The Mummy Returns

By Wilson, Bee | New Statesman (1996), June 4, 2001 | Go to article overview

The Mummy Returns


Wilson, Bee, New Statesman (1996)


BEE WILSON on how Maggie spent her good old British pound

It was an eerie, anomalous moment when Lady Thatcher appeared recently at her first Conservative general election rally since 1987. "The mummy returns," she joked, and the Daily Tele graph cheered. The genius of Thatcher, as well as her failure, depended on the image she created of herself as a "mummy", the manager of a limited budget, a trimmer of shopping lists and a decisive but ruthless carver-up of pies. She was always a British housewife, spending her good British pound on cheap British mass-produced food, none of that foreign Euro muck.

When still in her early twenties, Margaret Thatcher (nee Roberts) spoke to a ladies' luncheon club about women's rights. "Don't be scared of the high-flown language of economists and cabinet ministers, but think of politics at our own household level," she said. "After all, women live in contact with food supplies, housing shortages and ever-decreasing opportunities for children."

To be a "young married woman" in the 1950s was, accord ing to Thatcher, "very heaven". The late Fifties were a blessed relief after the Spam, snoek and socialism of the austerity years. In her memoirs, she goes all misty-eyed about the era of "Murray Mints" and "frothy coffee", when "bananas, grapes and fruits I had never heard of suddenly reappeared in the shops". She also relished the attention to detail involved in being married to Denis. His breakfast grapefruit always had to be segmented meticulously, and he insisted on marmalade with chunky strips of peel in it before setting off to work in his Jaguar.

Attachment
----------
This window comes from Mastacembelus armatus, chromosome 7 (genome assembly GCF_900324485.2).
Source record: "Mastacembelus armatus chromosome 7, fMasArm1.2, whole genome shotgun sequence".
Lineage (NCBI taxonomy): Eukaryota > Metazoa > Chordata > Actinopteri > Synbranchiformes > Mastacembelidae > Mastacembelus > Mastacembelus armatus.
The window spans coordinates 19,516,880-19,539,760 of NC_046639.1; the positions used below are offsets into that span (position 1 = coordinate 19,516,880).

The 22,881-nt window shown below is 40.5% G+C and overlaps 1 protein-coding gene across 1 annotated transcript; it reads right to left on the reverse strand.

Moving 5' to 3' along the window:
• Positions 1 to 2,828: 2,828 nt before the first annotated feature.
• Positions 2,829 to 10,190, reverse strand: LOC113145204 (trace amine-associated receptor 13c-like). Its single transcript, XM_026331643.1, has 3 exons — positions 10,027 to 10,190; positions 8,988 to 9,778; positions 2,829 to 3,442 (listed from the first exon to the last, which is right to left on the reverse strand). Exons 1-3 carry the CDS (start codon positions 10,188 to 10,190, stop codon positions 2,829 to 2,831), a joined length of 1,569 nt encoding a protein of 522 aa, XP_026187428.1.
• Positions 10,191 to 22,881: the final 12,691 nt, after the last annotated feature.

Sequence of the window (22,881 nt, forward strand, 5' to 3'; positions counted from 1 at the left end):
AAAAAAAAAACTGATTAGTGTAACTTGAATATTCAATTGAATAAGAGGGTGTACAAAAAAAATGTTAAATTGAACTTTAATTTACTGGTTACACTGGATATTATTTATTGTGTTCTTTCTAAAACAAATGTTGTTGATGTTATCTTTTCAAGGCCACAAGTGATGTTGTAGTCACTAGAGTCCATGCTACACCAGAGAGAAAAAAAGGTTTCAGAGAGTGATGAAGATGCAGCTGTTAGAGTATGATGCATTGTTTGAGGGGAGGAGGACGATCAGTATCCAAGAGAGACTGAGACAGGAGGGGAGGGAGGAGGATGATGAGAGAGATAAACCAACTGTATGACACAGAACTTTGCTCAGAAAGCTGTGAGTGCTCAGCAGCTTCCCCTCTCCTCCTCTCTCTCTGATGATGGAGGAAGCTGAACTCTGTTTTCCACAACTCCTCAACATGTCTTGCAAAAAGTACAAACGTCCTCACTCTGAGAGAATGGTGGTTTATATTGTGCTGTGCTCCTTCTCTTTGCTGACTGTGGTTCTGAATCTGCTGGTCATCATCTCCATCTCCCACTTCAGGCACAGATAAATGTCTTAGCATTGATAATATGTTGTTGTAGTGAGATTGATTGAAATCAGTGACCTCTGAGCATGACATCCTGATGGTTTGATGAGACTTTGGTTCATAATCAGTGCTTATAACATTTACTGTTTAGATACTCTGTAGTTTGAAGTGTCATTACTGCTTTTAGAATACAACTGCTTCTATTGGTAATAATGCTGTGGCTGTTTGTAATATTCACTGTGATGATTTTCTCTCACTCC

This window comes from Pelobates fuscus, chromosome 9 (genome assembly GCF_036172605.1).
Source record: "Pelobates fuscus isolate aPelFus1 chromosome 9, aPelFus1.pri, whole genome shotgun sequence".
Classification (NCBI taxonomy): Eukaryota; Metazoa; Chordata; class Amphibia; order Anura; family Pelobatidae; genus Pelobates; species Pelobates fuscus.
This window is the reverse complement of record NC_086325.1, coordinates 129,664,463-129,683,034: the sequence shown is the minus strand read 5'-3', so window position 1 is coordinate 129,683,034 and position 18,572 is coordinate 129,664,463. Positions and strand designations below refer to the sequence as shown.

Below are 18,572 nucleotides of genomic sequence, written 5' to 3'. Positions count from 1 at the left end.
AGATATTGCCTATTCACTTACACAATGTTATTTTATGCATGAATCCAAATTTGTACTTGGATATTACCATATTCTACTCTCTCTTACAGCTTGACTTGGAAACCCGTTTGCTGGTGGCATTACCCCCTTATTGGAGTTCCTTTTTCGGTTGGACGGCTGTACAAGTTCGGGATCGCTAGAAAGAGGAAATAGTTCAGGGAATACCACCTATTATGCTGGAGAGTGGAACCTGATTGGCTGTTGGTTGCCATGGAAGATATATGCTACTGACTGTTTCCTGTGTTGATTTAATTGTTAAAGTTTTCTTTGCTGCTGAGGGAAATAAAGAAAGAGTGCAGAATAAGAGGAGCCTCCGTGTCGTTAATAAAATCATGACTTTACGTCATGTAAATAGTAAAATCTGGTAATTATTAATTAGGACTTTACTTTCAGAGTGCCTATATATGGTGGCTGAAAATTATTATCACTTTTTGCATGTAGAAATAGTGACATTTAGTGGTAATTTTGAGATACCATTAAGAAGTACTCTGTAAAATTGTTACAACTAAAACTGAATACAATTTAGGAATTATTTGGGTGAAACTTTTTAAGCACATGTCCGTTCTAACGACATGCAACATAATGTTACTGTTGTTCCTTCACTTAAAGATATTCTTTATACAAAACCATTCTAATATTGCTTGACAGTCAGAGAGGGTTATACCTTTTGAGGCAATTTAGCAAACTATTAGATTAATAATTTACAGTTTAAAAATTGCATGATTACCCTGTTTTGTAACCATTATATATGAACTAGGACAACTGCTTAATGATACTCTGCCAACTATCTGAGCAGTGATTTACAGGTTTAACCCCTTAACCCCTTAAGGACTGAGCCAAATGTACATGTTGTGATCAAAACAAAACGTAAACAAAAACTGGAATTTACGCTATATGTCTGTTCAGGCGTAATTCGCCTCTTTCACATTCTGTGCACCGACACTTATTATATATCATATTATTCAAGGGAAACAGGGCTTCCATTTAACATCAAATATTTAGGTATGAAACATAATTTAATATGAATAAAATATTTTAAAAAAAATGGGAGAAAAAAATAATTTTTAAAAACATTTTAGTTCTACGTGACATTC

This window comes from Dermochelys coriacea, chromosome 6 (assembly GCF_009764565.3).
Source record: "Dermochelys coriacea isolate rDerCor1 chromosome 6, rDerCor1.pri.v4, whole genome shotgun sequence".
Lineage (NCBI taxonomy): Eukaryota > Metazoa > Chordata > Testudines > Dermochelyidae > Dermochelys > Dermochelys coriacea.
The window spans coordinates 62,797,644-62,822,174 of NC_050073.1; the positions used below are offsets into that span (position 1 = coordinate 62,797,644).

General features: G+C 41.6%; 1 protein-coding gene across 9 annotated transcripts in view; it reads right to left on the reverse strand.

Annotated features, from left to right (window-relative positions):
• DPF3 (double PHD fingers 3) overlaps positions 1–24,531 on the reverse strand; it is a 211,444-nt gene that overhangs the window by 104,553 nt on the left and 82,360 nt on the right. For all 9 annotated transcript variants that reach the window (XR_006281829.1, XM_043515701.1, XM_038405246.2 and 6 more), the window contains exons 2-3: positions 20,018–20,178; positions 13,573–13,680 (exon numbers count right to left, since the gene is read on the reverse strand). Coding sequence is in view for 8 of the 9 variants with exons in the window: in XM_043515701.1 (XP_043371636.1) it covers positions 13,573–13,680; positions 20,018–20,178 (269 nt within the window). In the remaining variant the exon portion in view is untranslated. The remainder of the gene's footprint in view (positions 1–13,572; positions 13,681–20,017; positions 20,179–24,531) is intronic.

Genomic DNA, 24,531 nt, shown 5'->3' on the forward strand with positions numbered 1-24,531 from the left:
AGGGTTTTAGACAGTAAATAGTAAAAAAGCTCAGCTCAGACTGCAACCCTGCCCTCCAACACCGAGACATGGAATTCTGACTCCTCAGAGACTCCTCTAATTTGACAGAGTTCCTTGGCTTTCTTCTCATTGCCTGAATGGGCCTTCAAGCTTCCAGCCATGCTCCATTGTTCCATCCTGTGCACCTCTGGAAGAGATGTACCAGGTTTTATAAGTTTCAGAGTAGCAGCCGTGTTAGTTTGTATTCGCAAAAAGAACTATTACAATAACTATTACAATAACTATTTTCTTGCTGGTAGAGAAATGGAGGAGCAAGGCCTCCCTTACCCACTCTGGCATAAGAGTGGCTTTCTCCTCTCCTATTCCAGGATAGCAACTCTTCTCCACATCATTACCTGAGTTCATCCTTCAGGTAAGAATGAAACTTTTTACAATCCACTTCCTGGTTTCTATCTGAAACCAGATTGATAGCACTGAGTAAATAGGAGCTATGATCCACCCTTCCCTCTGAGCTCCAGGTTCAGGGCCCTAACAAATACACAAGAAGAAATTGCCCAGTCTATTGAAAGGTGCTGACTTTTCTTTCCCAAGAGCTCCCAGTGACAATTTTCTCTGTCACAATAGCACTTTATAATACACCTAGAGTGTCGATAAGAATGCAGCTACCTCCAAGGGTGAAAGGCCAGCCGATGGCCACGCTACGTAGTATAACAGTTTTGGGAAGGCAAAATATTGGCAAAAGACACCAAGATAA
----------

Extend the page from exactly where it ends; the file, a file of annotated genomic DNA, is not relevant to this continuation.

Such details were second nature to Margaret, having grown up in a grocer shop in Grantham. The sign outside proudly read "A ROBERTS Family Grocer and Provision Merchant. If you get it from Roberts' s... you get... THE BEST", although a cruel biographer tells us that A Roberts was not, in fact, considered the best - indeed, not even the second-best - grocer's in town. But Margaret, loyally, always described the shop as a "specialist grocer"and claimed that her father sold "the best-quality produce". A serious little girl, she helped weigh out sugar, tea, biscuits, lentils and dried fruit from their big sacks and boxes into smaller 11b and 21b bags. She watched as butter was shaped into neat pats, and later remembered "wonderful aromas of spices, coffee and smoked hams". …

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